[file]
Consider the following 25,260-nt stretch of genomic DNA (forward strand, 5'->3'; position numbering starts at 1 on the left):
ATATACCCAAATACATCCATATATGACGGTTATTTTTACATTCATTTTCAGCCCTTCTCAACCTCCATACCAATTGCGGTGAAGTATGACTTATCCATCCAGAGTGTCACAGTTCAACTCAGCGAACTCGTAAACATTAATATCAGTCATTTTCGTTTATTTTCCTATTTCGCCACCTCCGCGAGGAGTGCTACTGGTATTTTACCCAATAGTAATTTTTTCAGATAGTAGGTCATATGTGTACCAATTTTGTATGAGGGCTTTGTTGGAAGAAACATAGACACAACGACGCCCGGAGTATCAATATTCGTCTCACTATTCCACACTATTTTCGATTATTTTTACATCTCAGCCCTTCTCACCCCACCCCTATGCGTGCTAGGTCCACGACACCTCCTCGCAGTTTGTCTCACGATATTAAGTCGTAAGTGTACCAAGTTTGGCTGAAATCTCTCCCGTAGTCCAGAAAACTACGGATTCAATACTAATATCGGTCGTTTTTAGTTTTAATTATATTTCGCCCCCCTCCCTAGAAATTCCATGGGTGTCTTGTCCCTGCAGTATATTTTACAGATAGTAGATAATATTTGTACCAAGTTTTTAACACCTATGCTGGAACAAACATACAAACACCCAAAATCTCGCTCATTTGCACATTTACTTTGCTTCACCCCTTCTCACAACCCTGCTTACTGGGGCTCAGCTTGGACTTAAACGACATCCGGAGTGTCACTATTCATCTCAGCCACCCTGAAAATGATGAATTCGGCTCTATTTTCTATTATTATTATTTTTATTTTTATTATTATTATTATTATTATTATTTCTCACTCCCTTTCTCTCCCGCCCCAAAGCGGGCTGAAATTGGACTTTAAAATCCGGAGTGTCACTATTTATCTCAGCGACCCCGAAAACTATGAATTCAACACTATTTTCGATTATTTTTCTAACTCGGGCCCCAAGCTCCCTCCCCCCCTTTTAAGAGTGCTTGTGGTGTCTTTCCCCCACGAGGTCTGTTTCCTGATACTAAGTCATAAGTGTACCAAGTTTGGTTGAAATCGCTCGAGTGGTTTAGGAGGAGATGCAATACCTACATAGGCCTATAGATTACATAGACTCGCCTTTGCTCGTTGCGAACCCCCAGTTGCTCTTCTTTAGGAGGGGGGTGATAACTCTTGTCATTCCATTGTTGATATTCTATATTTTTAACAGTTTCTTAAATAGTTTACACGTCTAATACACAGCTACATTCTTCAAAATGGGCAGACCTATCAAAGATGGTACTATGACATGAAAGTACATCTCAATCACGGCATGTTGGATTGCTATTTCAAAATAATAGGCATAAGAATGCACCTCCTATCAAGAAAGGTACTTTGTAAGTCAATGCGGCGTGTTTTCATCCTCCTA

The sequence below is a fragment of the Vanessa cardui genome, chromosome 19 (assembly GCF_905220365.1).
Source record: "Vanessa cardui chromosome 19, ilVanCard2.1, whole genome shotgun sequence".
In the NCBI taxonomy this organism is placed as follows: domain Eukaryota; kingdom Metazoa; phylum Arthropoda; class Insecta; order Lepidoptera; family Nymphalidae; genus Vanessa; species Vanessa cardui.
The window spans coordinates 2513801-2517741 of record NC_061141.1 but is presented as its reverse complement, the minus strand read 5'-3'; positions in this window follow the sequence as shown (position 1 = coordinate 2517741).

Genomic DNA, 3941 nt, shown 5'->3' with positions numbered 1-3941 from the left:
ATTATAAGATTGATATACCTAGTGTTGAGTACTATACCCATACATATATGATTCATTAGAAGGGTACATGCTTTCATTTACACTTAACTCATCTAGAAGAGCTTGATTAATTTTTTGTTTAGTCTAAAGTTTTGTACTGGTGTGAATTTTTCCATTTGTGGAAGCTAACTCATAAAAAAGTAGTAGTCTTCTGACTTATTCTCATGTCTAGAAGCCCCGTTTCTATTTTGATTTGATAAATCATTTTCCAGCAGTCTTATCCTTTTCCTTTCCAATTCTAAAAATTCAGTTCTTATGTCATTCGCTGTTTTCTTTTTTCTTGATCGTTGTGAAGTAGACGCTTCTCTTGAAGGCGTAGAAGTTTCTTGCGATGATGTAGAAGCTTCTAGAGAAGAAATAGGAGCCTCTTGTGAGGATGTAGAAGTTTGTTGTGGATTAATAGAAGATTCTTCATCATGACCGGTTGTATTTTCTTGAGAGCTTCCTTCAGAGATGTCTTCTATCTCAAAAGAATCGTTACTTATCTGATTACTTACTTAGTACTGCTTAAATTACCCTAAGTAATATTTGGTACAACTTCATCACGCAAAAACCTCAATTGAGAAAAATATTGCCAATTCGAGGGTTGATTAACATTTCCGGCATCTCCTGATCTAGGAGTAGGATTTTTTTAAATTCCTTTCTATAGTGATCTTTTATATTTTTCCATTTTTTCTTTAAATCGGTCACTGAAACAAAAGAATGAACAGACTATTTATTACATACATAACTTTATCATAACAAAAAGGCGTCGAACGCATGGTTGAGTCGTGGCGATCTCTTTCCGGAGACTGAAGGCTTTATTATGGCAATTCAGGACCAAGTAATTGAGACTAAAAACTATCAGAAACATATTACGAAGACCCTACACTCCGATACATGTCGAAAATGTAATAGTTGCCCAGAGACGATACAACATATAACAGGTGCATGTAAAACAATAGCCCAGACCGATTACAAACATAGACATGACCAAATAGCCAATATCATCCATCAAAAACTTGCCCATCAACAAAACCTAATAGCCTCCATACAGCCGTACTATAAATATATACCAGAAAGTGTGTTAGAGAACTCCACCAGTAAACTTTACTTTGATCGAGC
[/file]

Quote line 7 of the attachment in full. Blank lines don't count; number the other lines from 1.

Genomic DNA, 3941 nt, shown 5'->3' with positions numbered 1-3941 from the left: